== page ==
BRITAIN and Australia are haggling over a decade long phasing out of all taxes on meat imports amid a major rift in the Cabinet.
The two governments are on the cusp of a post-Brexit trade deal but a Whitehall war of words has erupted over claims “Waitrose Tories” want to block cheaper food on store shelves.
Ministers are under massive pressure from farmers and rich landowners to water down the deal over fears it would be too much competition for Britain’s struggling agriculture sector and see a decline in standards.
But a row has exploded in Cabinet with supporters of the deal arguing it will slash the price of high quality steaks and burgers in British supermarkets.
Oz trade negotiators are pushing for a rapid five year slashing of all import taxes on the beef and lamb heading to our stores.
But amid a major backlash from farming unions, Environment Secretary George Eustice backed by ally Michael Gove say it must be at least 15 years and some tariffs could remain even then.
But a faction led by Trade Secretary Liz Truss, and backed by Brexit guru David Frost and Business Secretary Kwasi Kwarteng, are seeking the blessing tomorrow from Boris Johnson to settle on about 10 years.
Allies of the free trade backers where confident they had Mr Johnson onside, but once cautioned he could often change his mind during big set piece showdowns.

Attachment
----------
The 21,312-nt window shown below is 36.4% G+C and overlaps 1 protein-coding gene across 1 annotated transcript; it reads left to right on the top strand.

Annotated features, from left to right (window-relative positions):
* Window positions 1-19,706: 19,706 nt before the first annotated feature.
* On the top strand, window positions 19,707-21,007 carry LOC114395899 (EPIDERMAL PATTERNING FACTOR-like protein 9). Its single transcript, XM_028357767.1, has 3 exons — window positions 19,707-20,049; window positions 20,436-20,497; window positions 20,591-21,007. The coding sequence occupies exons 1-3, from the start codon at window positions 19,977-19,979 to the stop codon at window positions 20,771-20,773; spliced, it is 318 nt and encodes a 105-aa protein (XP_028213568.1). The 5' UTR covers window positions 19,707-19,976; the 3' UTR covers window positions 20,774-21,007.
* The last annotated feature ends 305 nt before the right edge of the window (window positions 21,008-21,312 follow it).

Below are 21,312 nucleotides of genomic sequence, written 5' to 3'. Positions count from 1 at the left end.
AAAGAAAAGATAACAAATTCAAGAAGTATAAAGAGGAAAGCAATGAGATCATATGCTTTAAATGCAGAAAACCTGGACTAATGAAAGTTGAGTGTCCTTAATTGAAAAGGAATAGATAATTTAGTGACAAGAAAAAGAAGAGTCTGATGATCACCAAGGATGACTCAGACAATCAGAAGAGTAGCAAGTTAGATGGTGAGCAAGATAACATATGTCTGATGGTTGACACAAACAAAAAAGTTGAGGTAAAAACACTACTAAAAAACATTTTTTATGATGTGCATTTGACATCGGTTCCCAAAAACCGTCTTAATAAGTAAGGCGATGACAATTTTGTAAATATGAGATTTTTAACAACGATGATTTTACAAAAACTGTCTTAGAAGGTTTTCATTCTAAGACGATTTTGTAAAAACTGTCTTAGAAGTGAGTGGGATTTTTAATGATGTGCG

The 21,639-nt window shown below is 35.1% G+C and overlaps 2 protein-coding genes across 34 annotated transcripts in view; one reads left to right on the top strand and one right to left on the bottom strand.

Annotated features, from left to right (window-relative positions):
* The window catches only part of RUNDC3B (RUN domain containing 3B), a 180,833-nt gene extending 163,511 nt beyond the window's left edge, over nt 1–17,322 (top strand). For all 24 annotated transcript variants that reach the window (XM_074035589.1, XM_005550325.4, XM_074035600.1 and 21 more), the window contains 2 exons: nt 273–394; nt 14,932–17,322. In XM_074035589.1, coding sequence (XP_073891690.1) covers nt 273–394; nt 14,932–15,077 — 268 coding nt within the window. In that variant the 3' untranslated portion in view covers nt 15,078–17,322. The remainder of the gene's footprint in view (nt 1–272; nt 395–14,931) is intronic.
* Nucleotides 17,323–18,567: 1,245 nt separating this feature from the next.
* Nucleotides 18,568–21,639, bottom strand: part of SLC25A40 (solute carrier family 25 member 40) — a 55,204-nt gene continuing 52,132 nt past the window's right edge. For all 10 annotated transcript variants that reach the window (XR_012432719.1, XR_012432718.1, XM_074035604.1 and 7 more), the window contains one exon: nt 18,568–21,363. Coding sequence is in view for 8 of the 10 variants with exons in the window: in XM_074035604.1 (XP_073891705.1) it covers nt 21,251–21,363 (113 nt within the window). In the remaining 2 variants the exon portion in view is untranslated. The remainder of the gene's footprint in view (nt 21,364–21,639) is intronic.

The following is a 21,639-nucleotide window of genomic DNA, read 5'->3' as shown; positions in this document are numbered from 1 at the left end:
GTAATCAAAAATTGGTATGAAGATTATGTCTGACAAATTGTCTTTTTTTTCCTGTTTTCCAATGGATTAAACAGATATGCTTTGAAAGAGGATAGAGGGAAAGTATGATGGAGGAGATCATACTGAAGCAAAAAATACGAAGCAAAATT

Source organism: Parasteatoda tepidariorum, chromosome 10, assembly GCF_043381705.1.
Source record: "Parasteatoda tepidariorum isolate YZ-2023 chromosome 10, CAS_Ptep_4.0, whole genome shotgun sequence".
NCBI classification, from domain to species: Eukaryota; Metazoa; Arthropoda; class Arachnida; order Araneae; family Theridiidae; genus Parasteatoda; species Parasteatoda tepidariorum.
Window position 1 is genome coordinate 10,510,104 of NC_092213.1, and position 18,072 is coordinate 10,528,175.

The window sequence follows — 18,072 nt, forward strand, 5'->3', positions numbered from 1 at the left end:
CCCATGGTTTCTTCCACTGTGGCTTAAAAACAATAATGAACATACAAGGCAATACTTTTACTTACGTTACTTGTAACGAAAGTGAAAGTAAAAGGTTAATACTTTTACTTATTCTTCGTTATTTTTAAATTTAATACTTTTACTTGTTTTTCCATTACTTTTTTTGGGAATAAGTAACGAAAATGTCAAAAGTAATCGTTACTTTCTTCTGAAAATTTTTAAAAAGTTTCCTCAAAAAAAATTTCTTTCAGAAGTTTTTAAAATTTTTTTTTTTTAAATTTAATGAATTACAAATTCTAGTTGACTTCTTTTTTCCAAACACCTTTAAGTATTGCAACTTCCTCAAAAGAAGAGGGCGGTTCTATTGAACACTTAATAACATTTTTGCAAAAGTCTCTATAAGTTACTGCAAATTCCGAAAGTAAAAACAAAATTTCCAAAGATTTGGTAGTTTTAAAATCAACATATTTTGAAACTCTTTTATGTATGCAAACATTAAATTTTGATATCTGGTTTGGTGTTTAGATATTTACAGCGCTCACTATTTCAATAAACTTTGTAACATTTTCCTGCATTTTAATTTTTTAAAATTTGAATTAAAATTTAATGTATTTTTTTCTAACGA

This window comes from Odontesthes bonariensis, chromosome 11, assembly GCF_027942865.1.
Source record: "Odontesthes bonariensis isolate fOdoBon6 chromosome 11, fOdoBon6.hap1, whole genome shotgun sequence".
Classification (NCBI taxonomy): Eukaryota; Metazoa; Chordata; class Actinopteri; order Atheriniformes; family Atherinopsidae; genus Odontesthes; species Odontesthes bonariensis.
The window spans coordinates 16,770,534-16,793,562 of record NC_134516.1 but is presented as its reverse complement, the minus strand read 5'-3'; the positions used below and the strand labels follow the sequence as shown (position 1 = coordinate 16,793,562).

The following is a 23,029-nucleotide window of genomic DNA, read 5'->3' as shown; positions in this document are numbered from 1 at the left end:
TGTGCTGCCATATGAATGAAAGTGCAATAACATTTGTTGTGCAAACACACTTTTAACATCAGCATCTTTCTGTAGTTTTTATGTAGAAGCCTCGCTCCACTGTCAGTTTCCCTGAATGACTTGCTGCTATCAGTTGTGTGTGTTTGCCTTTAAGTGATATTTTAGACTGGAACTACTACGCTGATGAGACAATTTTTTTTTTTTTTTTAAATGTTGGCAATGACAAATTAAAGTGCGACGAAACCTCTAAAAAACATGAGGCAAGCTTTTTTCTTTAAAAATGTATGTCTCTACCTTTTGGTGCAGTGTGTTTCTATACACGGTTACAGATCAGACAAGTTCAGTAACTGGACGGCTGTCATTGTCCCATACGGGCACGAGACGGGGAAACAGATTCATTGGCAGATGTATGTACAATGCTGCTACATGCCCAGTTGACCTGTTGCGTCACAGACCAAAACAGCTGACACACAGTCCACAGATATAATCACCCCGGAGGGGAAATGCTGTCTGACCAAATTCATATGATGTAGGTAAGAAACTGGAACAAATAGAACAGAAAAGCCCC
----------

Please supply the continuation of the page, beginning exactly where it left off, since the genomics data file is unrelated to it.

Ahead of the crunch meeting of PM's inner Cabinet-committee in charge of trade deals on Thursday, tension bubbled over last night.
WAITROSE V RED WALL TORIES
Supporters of Ms Truss accused Mr Gove and Mr Eustice of being “more Waitrose than Red Wall” – claiming their go slow approach will keep prices high for consumers.
One Whitehall source said: “I really don’t know why George Eustice even voted for Brexit if he does not want to take advantage of actually leaving the EU.”
And last night Mr Kwarteng went public with his concerns, telling the BBC: “If we can’t do a trade deal with Australia, two countries with a shared culture, I think any other deals are looking very challenging.”
The business secretary added that he was confident it would be “a good deal” and it would be bolstered by a transition of around a decade to give British farmers “plenty of time to adjust.”
But the National Farmers Union said ministers must avoid signing the deal in its current terms and ditch their target of inking it at next month’s G7 summit.
NFU president Minette Batters said “If we are taking back control we are taking back control regardless of time limits. Let us take as long as it takes.”
"The British Government faces a choice. It must recognise that opening up zero-tariff trade on all imports of products such as beef and lamb means British farming, working to its current high standards, will struggle to compete."
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